In visiting Kitenga and other locations throughout the Mara Region, students will gain much more than photos and memories. Clearly, this part of the world is worth visiting in its own right- the famed Serengeti Game Preserve, the beauty of the Lake Region, and above all the kindness and hospitality of the Tanzanian people. But most importantly students will be immersed in the promise and complexity of community development, exploring the importance of education and reflecting on their own future impacts associated with their studies and goals.

This notion of impacts is becoming increasingly important to me as I consider the challenges facing our communities both locally and around the world. Every day, I am reminded that we have so much to offer through our collective talents and resources. For this reason I am especially excited to announce that our book, “Finding Your Impact through International Travel: Stories from the Buffalo Tanzania Education Project” will be released in early fall with sales to support scholarships for girls to attend Kitenga and other schools within the Mara Region. The book tells the story of how we first met the Sisters and started our collaboration known as the Buffalo Tanzania Education Project (BTEP), while also sharing context, student reflections, and stories of the many people who have touched and been touched by this exciting project.

We can’t wait to share the book with all of you in hopes that you will in turn share it with your networks, colleagues, and students. At the core of the book and the project is the notion that by coming together we can amplify and leverage our individual talents and resources to do great things for the world. This idea continues to inspire me as I work with talented students and individuals from diverse backgrounds and communities.

To register for the study abroad course please visit http://www.buffalo.edu/studyabroad.html. More information about the trip will be available in the coming weeks.

Thank You Global Explorers

marble

Close your eyes and hold out your hands, Cazau and Julia instructed the children as they stood in a circle somewhere off the road near Gallup New Mexico. It was the final day of our adventure and although we needed to head for the airport in Albuquerque, they wanted to squeeze in a final discussion, so the roadside clearing would have to do. Luckily, over the past nine days, the kids had become so immersed in the spirit of the Canyon and the San Juan River, that they were able to hold their energy even so close to the city.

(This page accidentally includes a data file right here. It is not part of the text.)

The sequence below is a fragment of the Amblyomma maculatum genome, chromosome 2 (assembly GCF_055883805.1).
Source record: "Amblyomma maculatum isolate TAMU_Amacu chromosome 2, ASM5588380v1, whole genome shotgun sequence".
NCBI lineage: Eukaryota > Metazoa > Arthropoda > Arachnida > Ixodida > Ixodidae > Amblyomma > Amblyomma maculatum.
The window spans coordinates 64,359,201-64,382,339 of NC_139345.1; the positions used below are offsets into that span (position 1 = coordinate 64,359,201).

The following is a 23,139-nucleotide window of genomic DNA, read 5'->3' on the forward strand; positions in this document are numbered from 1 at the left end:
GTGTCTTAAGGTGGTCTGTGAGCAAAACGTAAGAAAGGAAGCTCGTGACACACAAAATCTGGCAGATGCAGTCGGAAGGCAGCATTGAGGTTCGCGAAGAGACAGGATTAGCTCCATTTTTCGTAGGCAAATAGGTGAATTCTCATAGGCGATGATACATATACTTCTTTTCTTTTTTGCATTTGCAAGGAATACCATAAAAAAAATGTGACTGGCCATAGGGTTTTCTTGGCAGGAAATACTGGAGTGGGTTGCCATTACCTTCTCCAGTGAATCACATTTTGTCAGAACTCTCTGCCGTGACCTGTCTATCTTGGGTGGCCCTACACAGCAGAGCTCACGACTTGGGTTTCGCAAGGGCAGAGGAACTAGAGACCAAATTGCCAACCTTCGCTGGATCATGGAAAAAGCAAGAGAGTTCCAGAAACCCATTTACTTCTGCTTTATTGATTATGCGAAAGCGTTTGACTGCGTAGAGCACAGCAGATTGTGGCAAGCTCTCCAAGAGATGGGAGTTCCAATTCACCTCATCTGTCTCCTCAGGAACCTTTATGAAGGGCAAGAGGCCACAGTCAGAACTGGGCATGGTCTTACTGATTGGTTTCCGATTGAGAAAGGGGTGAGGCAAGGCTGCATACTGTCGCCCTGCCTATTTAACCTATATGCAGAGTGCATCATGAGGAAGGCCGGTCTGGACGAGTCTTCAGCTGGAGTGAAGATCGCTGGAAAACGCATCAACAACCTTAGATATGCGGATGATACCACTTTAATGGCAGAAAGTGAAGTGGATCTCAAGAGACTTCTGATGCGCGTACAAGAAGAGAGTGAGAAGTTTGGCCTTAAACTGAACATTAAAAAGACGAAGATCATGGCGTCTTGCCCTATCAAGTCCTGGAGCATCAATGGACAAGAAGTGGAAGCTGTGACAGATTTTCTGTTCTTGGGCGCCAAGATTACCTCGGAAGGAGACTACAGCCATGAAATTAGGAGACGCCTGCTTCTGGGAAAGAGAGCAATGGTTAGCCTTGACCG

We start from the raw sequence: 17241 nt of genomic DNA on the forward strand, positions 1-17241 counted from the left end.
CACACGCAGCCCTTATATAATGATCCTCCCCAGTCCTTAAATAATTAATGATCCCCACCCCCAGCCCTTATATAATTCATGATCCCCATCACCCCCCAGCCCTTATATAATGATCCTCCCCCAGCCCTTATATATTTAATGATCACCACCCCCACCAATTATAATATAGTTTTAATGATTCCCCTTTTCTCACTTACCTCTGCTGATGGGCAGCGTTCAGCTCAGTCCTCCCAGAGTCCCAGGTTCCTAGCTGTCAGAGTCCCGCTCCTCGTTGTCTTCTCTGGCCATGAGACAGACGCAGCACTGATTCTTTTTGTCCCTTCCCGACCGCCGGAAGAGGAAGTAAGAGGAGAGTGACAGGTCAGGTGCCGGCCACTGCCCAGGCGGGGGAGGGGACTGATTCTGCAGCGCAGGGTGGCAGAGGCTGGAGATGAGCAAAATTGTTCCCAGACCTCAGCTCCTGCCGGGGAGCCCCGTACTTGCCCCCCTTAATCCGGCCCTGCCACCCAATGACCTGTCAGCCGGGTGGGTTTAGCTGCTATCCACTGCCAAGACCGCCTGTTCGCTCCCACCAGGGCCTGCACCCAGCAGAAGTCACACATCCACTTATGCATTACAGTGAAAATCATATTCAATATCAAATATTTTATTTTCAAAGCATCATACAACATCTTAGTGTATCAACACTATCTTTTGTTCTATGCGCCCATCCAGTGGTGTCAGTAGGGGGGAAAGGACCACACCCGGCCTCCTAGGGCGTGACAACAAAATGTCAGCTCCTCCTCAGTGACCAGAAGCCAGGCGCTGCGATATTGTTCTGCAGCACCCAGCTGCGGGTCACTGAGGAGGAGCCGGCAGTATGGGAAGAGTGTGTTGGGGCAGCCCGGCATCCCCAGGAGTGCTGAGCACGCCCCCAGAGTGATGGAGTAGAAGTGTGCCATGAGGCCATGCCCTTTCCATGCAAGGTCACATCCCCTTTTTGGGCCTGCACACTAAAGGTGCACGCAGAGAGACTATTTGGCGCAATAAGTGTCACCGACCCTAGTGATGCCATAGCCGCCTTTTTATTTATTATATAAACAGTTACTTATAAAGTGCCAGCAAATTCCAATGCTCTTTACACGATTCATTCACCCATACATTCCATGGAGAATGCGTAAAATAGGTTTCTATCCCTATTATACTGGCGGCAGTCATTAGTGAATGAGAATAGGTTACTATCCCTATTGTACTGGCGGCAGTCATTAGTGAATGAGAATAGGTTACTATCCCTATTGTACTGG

I too held out my hands, wondering what memento would be offered and whether it could do justice to the experience that we had all created and shared. When I felt a small smooth marble placed in my palm, I immediately understood the symbolism. The notion that these children held the Earth in their hands- that even though it was so much older and bigger than any of them, or us, they were largely in control. And how they would choose to utilize their influence would in many ways define our individual and collective futures.

The children understood the significance. The trip had been full of powerful moments – sleeping on the Canyon floor under a blanket of stars, experiencing the joyous embrace of Kathy and Ravis who welcomed us into the Navajo traditions, and spending lazy days and nights on the river, sharing stories and laughter, and a sense of community for which we would always yearn.

In that moment, perhaps the children felt the magic slipping away and the sense of responsibility settling in its place. How would they take what they learned and transport it back to their individual lives? They shared their reflections- spending more time outdoors, less technology, trying to be present and not overscheduled. They promised to come back to the Southwest, to become river guides and group leaders, continuing the journey that we had all started together.